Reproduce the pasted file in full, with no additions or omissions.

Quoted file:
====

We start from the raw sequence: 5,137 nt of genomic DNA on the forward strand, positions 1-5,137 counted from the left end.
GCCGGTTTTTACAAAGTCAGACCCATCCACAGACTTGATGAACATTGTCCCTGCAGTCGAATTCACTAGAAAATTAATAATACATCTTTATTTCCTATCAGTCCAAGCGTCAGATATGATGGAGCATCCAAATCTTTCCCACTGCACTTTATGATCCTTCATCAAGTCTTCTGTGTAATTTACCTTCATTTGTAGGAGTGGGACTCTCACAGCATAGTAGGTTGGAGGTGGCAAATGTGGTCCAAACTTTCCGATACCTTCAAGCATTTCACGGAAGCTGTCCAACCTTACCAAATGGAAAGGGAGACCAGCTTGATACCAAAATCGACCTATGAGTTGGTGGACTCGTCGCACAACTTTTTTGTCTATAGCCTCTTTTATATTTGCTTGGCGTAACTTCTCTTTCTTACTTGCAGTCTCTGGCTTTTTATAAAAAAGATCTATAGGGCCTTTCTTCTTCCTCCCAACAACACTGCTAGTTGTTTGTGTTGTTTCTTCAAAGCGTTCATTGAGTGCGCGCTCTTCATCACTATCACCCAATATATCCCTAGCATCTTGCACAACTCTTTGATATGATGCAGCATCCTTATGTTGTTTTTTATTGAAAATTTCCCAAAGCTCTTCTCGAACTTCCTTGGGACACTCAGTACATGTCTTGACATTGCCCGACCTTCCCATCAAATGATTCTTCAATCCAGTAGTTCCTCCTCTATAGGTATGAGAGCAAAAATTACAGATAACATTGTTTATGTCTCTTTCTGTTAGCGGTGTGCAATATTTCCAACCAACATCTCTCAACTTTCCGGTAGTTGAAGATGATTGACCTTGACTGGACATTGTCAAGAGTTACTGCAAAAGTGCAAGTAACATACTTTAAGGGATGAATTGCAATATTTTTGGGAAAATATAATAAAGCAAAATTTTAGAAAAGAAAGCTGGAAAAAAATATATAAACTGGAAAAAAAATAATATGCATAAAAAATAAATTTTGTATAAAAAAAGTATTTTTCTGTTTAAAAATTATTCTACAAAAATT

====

We start from the raw sequence: 5,137 nt of genomic DNA on the forward strand, positions 1-5,137 counted from the left end.
GCCGGTTTTTACAAAGTCAGACCCATCCACAGACTTGATGAACATTGTCCCTGCAGTCGAATTCACTAGAAAATTAATAATACATCTTTATTTCCTATCAGTCCAAGCGTCAGATATGATGGAGCATCCAAATCTTTCCCACTGCACTTTATGATCCTTCATCAAGTCTTCTGTGTAATTTACCTTCATTTGTAGGAGTGGGACTCTCACAGCATAGTAGGTTGGAGGTGGCAAATGTGGTCCAAACTTTCCGATACCTTCAAGCATTTCACGGAAGCTGTCCAACCTTACCAAATGGAAAGGGAGACCAGCTTGATACCAAAATCGACCTATGAGTTGGTGGACTCGTCGCACAACTTTTTTGTCTATAGCCTCTTTTATATTTGCTTGGCGTAACTTCTCTTTCTTACTTGCAGTCTCTGGCTTTTTATAAAAAAGATCTATAGGGCCTTTCTTCTTCCTCCCAACAACACTGCTAGTTGTTTGTGTTGTTTCTTCAAAGCGTTCATTGAGTGCGCGCTCTTCATCACTATCACCCAATATATCCCTAGCATCTTGCACAACTCTTTGATATGATGCAGCATCCTTATGTTGTTTTTTATTGAAAATTTCCCAAAGCTCTTCTCGAACTTCCTTGGGACACTCAGTACATGTCTTGACATTGCCCGACCTTCCCATCAAATGATTCTTCAATCCAGTAGTTCCTCCTCTATAGGTATGAGAGCAAAAATTACAGATAACATTGTTTATGTCTCTTTCTGTTAGCGGTGTGCAATATTTCCAACCAACATCTCTCAACTTTCCGGTAGTTGAAGATGATTGACCTTGACTGGACATTGTCAAGAGTTACTGCAAAAGTGCAAGTAACATACTTTAAGGGATGAATTGCAATATTTTTGGGAAAATATAATAAAGCAAAATTTTAGAAAAGAAAGCTGGAAAAAAATATATAAACTGGAAAAAAAATAATATGCATAAAAAATAAATTTTGTATAAAAAAAGTATTTTTCTGTTTAAAAATTATTCTACAAAAATT